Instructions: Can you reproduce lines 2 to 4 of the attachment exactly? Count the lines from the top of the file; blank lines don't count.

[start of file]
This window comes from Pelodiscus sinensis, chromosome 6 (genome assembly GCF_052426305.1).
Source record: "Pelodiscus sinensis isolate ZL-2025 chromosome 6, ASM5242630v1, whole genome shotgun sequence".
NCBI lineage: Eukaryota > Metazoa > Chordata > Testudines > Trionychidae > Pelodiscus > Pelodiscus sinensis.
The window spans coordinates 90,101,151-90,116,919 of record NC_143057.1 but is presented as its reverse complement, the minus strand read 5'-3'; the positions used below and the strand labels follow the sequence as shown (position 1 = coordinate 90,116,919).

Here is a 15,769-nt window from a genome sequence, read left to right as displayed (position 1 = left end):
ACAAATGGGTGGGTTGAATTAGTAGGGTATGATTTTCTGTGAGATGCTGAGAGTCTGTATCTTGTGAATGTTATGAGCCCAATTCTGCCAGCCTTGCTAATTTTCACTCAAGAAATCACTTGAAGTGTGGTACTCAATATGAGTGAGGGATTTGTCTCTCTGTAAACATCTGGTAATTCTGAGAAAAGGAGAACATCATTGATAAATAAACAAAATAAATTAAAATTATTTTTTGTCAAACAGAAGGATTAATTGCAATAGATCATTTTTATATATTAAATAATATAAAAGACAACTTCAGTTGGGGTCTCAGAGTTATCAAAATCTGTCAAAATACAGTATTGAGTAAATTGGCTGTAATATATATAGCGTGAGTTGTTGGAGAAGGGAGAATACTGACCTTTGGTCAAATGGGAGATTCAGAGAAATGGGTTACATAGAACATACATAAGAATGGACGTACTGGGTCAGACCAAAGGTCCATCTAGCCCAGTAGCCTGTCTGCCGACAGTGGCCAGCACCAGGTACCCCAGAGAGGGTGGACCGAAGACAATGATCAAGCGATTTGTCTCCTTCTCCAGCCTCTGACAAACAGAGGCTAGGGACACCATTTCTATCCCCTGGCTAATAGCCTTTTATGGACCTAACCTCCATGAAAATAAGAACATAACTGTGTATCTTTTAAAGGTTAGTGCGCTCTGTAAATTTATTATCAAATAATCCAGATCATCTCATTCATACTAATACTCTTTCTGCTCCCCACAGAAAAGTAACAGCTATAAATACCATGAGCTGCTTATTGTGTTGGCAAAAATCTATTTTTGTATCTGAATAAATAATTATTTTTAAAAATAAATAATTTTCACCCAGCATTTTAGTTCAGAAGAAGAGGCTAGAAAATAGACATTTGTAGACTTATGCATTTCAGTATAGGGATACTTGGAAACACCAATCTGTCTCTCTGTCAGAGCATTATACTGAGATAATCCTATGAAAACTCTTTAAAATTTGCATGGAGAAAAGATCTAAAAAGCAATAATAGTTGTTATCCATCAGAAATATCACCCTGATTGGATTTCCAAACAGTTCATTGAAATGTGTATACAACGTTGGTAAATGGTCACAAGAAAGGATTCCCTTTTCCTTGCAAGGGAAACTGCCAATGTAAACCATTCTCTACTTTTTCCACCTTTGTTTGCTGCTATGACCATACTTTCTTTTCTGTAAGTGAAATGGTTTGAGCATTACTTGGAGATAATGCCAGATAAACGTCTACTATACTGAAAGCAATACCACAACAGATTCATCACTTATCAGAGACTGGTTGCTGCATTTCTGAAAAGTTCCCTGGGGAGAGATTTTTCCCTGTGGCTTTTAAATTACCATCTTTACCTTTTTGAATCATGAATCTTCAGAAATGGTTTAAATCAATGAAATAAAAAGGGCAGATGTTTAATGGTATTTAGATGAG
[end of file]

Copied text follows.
Source record: "Pelodiscus sinensis isolate ZL-2025 chromosome 6, ASM5242630v1, whole genome shotgun sequence".
NCBI lineage: Eukaryota > Metazoa > Chordata > Testudines > Trionychidae > Pelodiscus > Pelodiscus sinensis.
The window spans coordinates 90,101,151-90,116,919 of record NC_143057.1 but is presented as its reverse complement, the minus strand read 5'-3'; the positions used below and the strand labels follow the sequence as shown (position 1 = coordinate 90,116,919).